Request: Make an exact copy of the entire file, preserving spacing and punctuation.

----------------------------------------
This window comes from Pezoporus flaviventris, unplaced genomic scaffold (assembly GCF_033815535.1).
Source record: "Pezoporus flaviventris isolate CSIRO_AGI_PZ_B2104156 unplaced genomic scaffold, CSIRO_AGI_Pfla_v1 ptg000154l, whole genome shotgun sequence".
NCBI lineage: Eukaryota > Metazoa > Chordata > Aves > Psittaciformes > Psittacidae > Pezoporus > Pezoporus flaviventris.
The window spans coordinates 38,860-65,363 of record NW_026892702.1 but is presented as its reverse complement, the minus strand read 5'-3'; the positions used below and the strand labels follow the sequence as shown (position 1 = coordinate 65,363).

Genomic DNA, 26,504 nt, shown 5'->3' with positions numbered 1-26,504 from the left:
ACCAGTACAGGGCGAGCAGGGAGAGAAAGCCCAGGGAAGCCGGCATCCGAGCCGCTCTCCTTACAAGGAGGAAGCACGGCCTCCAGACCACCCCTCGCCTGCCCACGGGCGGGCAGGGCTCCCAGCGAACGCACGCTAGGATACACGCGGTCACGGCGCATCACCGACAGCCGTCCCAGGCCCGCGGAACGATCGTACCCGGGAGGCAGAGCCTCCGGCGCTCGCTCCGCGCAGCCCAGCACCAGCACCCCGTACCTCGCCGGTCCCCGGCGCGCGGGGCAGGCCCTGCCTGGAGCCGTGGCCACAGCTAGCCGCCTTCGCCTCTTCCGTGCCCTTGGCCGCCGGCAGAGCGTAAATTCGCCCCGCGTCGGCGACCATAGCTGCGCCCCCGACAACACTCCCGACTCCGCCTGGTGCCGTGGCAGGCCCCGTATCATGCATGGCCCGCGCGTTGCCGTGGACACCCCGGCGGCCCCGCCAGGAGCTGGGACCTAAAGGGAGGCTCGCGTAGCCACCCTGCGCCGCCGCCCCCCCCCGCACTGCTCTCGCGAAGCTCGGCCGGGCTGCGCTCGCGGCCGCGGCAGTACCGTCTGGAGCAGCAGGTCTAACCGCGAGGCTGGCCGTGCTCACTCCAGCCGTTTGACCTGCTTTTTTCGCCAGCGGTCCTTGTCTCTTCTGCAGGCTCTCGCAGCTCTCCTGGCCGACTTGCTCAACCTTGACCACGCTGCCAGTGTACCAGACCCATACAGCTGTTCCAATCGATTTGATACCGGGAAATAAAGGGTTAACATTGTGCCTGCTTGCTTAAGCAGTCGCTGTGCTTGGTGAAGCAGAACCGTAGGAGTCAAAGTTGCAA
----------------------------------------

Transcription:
This window comes from Pezoporus flaviventris, unplaced genomic scaffold (assembly GCF_033815535.1).
Source record: "Pezoporus flaviventris isolate CSIRO_AGI_PZ_B2104156 unplaced genomic scaffold, CSIRO_AGI_Pfla_v1 ptg000154l, whole genome shotgun sequence".
NCBI lineage: Eukaryota > Metazoa > Chordata > Aves > Psittaciformes > Psittacidae > Pezoporus > Pezoporus flaviventris.
The window spans coordinates 38,860-65,363 of record NW_026892702.1 but is presented as its reverse complement, the minus strand read 5'-3'; the positions used below and the strand labels follow the sequence as shown (position 1 = coordinate 65,363).

Genomic DNA, 26,504 nt, shown 5'->3' with positions numbered 1-26,504 from the left:
ACCAGTACAGGGCGAGCAGGGAGAGAAAGCCCAGGGAAGCCGGCATCCGAGCCGCTCTCCTTACAAGGAGGAAGCACGGCCTCCAGACCACCCCTCGCCTGCCCACGGGCGGGCAGGGCTCCCAGCGAACGCACGCTAGGATACACGCGGTCACGGCGCATCACCGACAGCCGTCCCAGGCCCGCGGAACGATCGTACCCGGGAGGCAGAGCCTCCGGCGCTCGCTCCGCGCAGCCCAGCACCAGCACCCCGTACCTCGCCGGTCCCCGGCGCGCGGGGCAGGCCCTGCCTGGAGCCGTGGCCACAGCTAGCCGCCTTCGCCTCTTCCGTGCCCTTGGCCGCCGGCAGAGCGTAAATTCGCCCCGCGTCGGCGACCATAGCTGCGCCCCCGACAACACTCCCGACTCCGCCTGGTGCCGTGGCAGGCCCCGTATCATGCATGGCCCGCGCGTTGCCGTGGACACCCCGGCGGCCCCGCCAGGAGCTGGGACCTAAAGGGAGGCTCGCGTAGCCACCCTGCGCCGCCGCCCCCCCCCGCACTGCTCTCGCGAAGCTCGGCCGGGCTGCGCTCGCGGCCGCGGCAGTACCGTCTGGAGCAGCAGGTCTAACCGCGAGGCTGGCCGTGCTCACTCCAGCCGTTTGACCTGCTTTTTTCGCCAGCGGTCCTTGTCTCTTCTGCAGGCTCTCGCAGCTCTCCTGGCCGACTTGCTCAACCTTGACCACGCTGCCAGTGTACCAGACCCATACAGCTGTTCCAATCGATTTGATACCGGGAAATAAAGGGTTAACATTGTGCCTGCTTGCTTAAGCAGTCGCTGTGCTTGGTGAAGCAGAACCGTAGGAGTCAAAGTTGCAA